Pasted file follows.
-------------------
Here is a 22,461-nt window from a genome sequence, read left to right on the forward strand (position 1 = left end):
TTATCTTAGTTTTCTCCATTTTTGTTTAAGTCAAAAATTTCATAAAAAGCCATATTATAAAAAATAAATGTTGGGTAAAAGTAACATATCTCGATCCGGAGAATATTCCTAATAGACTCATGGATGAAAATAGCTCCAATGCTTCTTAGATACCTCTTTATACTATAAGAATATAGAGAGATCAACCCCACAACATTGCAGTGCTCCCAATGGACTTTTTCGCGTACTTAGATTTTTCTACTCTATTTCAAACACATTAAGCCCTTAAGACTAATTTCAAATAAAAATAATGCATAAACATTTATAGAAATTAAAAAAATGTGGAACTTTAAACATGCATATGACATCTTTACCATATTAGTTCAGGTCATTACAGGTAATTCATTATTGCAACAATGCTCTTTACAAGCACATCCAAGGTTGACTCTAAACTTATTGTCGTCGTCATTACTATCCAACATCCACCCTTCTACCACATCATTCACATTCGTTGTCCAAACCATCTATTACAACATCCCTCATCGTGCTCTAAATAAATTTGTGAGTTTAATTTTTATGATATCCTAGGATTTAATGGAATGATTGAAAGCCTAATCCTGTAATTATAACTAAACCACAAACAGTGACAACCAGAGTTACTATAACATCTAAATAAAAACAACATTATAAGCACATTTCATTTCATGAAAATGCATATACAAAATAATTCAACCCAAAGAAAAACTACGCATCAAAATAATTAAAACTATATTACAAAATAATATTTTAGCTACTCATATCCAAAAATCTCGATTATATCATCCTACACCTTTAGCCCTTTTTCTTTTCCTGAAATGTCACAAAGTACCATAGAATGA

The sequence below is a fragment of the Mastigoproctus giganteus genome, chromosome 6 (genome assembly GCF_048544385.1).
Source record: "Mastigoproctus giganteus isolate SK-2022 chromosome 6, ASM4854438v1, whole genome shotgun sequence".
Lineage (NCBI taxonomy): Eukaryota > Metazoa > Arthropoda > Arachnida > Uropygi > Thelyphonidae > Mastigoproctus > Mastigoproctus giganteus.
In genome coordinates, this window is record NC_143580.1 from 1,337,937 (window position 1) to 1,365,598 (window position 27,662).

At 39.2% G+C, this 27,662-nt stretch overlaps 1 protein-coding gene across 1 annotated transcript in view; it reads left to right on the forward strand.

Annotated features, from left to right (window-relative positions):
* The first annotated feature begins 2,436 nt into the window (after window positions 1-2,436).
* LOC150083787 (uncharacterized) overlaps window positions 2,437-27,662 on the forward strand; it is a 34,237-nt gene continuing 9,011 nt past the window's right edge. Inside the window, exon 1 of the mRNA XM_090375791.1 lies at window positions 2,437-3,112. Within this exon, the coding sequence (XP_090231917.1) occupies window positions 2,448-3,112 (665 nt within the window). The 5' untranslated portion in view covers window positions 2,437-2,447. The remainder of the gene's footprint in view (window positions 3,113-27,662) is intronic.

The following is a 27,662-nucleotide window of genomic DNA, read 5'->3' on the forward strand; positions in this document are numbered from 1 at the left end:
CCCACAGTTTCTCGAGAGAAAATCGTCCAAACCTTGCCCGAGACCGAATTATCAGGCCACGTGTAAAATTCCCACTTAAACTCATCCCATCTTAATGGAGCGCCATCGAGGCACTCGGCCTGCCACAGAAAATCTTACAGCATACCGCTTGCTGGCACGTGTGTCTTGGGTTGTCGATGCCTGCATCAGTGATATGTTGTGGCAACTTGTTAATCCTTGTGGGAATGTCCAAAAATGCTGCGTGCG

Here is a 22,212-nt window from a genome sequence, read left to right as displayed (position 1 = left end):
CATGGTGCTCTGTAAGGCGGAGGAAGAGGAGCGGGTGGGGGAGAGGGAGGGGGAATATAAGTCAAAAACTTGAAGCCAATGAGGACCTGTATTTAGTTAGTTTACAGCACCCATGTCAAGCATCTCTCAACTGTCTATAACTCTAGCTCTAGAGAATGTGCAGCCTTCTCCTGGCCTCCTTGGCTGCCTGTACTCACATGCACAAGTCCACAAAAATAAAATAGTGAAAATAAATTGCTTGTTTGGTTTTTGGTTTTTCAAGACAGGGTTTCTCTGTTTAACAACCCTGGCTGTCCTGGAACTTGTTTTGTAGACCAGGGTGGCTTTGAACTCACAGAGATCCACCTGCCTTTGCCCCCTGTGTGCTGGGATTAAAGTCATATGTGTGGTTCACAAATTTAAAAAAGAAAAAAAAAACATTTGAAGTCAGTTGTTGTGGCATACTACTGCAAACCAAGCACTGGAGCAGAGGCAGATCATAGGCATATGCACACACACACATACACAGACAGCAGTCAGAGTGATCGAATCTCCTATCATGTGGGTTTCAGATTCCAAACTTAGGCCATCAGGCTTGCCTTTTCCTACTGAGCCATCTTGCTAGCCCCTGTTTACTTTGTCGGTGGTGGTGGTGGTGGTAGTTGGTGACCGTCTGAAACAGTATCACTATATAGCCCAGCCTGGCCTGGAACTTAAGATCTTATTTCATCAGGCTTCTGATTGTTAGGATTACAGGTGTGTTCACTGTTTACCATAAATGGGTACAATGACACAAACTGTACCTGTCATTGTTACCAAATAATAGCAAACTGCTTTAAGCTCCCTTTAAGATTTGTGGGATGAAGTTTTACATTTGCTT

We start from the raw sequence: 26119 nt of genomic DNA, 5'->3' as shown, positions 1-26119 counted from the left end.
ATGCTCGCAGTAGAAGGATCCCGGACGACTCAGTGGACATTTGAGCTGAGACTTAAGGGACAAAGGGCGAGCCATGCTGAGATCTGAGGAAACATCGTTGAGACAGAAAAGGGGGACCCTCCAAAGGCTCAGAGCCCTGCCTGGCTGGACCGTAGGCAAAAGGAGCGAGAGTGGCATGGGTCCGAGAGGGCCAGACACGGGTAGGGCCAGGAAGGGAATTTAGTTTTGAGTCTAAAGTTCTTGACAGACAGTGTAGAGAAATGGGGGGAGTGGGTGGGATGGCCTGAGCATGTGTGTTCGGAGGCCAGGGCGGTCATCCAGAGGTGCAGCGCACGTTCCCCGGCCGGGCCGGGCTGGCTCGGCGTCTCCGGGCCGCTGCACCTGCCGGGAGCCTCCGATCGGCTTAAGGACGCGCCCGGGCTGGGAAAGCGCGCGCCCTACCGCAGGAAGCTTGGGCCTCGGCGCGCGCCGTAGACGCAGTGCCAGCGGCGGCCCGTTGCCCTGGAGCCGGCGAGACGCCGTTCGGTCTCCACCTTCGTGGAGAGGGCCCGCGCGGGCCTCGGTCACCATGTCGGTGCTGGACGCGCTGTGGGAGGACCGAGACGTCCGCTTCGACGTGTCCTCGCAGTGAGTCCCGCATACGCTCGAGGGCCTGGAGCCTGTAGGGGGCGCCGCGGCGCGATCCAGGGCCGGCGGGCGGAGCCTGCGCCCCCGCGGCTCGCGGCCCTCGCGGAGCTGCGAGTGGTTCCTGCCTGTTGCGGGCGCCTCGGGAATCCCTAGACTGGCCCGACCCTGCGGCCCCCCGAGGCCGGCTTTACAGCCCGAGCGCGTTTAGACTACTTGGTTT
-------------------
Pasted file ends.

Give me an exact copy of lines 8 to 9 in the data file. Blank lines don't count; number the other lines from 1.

Annotated features, from left to right (window-relative positions):
* The first annotated feature begins 2,436 nt into the window (after window positions 1-2,436).